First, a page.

There are around 900 sites across the US ready to implement treatment, including clinical trial centers and others with the necessary infrastructure to diagnose and treat patients.
Initial supply will come from Biogen’s Research Triangle Park (RTP) in North Carolina: but Biogen eyes up global potential for the drug with its Solothurn, Switzerland facility leading supply.
The monoclonal antibody, branded as Aduhelm, was granted accelerated approval for the treatment of Alzheimer's by the FDA earlier this week: making it the first drug for the diseases approved since 2003. It is the first therapy to target the underlying diseases process of Alzheimers, unlike other available therapies which only treat symptoms.
North Carolina facility ready to supply US patients
Nicole Murphy, senior vice president of global manufacturing and technical operations, says its manufacturing chain is ready to supply the drug to patients in the US and – if approved – globally.
“We have currently completed all operational readiness activities to enable launch, utilizing our extensive global manufacturing and supply capabilities across our integrated network,” she said on a company call on Tuesday. “Throughout the pandemic, we have leveraged our strategic supplier relationships to proactively build increased critical raw material and component inventories, to risk mitigate anticipated potential shortages related to Covid.”
“Following our announcement that we would file aducanumab with the FDA, we immediately responded by adjusting our internal asset production configuration, and rapidly increased our capacity through various construction and plant upgrades across drug substance and drug product at our manufacturing campus in RTP North Carolina.”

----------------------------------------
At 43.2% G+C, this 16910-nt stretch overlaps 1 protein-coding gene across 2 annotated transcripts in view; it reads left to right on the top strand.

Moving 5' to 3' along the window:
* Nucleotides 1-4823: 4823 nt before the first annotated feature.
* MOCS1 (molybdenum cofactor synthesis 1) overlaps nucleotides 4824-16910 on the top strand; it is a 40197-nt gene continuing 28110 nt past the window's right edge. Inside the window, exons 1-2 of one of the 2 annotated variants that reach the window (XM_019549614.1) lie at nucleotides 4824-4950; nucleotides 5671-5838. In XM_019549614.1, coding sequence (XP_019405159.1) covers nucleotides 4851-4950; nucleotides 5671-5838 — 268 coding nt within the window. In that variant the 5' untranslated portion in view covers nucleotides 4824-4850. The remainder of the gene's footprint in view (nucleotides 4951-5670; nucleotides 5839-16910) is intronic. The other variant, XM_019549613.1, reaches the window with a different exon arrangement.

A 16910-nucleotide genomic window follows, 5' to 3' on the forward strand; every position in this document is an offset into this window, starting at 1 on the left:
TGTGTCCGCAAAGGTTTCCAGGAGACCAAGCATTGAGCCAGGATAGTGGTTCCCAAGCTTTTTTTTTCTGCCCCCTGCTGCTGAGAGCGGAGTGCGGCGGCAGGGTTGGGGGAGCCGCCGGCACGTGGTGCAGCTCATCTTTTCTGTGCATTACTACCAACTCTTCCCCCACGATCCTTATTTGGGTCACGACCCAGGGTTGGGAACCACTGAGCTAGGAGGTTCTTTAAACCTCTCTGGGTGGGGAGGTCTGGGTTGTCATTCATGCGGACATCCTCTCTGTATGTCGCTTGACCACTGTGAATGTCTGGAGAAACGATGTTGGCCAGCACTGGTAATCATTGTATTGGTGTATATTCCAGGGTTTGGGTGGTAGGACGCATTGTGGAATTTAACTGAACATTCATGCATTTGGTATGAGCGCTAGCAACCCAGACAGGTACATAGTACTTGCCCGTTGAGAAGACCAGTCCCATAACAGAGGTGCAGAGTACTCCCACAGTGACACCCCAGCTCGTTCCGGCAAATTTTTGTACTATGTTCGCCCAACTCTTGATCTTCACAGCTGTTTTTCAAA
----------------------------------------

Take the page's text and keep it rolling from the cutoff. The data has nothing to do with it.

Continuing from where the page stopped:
Manufacturing has since been taking place in the US from Biogen’s own sites and third party CMOs.
“I am very happy to share we expect to begin shipping product in about two weeks’ time," said Murphy.
Further afield, Biogen says it is ready to take the drug global.
"Through our strong end to end supply chain we believe we will also believe we will be ready to supply aducanumab beyond the US in various potential global markets if approved,” continued Murphy.
While the North Carolina facility is currently the focus of aducanumab supply, Biogen’s Solothurn, Switzerland facility will eventually be the lynchpin of global manufacturing.
“If approved, Solothurn would be our primary source of drug substance, with RTP [North Carolina] acting as a critical dual source and backup as we seek to ensure a resilient supply to patients,” noted Murphy.
Biogen started building the Swiss facility – ‘one of the largest, state-of-the-art biological facility builds’ - in 2015, putting an investment of around $2bn into the multi-product facility for multi-product facility.
The facility will host two biological manufacturing cells for aducanumab: one is already operational and the other will become operational in the coming months.
This will equate to 148kL of production capacity in Switzerland.